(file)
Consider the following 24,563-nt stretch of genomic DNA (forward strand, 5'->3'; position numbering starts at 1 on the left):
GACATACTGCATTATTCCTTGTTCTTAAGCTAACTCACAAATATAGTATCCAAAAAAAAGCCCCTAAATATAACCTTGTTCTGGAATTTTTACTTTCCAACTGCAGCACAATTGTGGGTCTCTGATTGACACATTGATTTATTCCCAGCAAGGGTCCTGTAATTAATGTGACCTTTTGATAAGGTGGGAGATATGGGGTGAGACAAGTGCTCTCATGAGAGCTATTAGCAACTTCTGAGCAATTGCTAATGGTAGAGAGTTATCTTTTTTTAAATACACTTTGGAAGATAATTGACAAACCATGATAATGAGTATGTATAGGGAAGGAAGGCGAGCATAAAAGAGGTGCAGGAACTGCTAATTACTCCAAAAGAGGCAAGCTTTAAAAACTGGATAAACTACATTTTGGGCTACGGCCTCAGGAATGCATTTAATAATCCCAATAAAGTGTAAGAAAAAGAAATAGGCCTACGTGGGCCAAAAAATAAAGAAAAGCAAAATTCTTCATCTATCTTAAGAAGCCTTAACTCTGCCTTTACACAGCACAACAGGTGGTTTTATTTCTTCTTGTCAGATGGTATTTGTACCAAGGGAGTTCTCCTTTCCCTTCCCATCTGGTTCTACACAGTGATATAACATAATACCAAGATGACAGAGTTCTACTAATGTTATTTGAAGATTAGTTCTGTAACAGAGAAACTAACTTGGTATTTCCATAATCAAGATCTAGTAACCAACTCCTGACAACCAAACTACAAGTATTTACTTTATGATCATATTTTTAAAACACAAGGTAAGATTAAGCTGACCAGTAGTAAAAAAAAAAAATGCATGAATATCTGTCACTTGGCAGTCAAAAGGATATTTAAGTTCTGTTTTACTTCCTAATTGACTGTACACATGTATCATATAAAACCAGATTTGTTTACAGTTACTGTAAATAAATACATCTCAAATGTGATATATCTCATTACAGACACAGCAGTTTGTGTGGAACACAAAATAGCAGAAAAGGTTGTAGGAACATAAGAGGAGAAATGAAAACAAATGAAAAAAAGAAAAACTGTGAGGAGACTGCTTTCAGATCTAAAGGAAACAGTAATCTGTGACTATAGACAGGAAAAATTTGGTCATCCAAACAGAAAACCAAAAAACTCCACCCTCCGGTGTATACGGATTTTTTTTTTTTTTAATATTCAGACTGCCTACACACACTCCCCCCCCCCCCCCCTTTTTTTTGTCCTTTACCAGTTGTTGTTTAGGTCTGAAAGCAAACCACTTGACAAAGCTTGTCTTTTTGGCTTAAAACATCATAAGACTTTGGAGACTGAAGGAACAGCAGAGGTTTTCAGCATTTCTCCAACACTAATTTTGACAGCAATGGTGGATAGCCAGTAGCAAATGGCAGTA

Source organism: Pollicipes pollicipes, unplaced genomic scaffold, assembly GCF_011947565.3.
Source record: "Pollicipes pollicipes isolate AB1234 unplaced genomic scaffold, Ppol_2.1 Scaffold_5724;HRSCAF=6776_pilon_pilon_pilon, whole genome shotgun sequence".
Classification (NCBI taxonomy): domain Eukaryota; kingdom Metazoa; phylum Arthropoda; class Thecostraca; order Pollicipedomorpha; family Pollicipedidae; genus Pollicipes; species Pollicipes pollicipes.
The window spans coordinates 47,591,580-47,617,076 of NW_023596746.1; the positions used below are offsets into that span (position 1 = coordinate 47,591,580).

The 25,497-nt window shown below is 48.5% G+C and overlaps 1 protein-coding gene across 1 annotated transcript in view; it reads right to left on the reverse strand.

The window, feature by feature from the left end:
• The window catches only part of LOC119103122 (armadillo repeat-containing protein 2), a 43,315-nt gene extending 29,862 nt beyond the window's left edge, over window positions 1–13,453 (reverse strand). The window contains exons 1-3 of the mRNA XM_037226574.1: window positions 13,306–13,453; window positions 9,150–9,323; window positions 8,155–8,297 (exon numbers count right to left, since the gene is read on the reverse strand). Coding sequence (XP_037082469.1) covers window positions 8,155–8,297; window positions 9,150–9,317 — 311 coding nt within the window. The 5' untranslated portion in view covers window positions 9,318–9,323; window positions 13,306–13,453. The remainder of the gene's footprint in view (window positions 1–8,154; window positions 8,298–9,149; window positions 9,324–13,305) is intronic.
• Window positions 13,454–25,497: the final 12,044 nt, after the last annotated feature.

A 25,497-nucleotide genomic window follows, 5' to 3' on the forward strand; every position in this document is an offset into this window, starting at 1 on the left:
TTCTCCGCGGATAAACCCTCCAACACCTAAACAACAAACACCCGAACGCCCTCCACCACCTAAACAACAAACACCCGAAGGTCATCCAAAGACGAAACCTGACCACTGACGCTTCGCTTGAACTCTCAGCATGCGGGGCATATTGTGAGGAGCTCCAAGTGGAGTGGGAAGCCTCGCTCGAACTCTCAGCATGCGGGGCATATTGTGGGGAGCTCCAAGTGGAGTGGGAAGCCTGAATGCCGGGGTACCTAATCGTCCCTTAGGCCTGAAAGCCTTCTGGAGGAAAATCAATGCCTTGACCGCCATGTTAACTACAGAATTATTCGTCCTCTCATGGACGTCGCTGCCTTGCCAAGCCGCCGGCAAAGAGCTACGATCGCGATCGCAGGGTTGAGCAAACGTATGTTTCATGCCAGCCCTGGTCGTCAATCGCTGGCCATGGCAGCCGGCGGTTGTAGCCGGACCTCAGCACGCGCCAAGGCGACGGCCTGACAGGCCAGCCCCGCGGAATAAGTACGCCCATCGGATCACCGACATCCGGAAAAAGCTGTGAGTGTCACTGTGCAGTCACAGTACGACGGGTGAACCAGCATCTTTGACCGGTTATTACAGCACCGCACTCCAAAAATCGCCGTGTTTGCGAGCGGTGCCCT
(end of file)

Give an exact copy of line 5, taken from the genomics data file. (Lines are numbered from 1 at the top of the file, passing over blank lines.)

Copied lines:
Classification (NCBI taxonomy): domain Eukaryota; kingdom Metazoa; phylum Arthropoda; class Thecostraca; order Pollicipedomorpha; family Pollicipedidae; genus Pollicipes; species Pollicipes pollicipes.